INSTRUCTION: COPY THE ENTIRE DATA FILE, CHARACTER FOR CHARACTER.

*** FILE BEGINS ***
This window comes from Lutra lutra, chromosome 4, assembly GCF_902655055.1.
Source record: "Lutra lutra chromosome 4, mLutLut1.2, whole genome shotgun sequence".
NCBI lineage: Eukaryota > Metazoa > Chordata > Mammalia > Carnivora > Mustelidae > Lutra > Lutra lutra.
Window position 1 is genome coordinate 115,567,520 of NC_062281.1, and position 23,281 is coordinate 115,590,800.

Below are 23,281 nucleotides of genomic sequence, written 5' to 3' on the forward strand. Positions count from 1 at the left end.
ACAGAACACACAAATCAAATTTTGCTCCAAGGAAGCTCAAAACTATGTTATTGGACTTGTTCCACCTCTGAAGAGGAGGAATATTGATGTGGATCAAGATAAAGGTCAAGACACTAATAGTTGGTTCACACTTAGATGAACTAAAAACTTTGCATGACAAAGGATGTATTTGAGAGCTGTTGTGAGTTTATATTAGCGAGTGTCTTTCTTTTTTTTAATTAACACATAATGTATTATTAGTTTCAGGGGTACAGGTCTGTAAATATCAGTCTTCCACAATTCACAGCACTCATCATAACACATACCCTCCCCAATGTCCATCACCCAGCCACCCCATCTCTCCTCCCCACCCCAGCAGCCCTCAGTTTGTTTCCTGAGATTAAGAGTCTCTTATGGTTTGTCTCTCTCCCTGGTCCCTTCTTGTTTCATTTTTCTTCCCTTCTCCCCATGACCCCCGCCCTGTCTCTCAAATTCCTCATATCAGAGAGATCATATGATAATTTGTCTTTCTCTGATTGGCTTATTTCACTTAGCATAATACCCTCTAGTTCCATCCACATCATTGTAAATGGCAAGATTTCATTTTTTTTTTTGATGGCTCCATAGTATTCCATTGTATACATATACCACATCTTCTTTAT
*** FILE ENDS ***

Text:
This window comes from Lutra lutra, chromosome 4, assembly GCF_902655055.1.
Source record: "Lutra lutra chromosome 4, mLutLut1.2, whole genome shotgun sequence".
NCBI lineage: Eukaryota > Metazoa > Chordata > Mammalia > Carnivora > Mustelidae > Lutra > Lutra lutra.
Window position 1 is genome coordinate 115,567,520 of NC_062281.1, and position 23,281 is coordinate 115,590,800.

Below are 23,281 nucleotides of genomic sequence, written 5' to 3' on the forward strand. Positions count from 1 at the left end.
ACAGAACACACAAATCAAATTTTGCTCCAAGGAAGCTCAAAACTATGTTATTGGACTTGTTCCACCTCTGAAGAGGAGGAATATTGATGTGGATCAAGATAAAGGTCAAGACACTAATAGTTGGTTCACACTTAGATGAACTAAAAACTTTGCATGACAAAGGATGTATTTGAGAGCTGTTGTGAGTTTATATTAGCGAGTGTCTTTCTTTTTTTTAATTAACACATAATGTATTATTAGTTTCAGGGGTACAGGTCTGTAAATATCAGTCTTCCACAATTCACAGCACTCATCATAACACATACCCTCCCCAATGTCCATCACCCAGCCACCCCATCTCTCCTCCCCACCCCAGCAGCCCTCAGTTTGTTTCCTGAGATTAAGAGTCTCTTATGGTTTGTCTCTCTCCCTGGTCCCTTCTTGTTTCATTTTTCTTCCCTTCTCCCCATGACCCCCGCCCTGTCTCTCAAATTCCTCATATCAGAGAGATCATATGATAATTTGTCTTTCTCTGATTGGCTTATTTCACTTAGCATAATACCCTCTAGTTCCATCCACATCATTGTAAATGGCAAGATTTCATTTTTTTTTTTGATGGCTCCATAGTATTCCATTGTATACATATACCACATCTTCTTTAT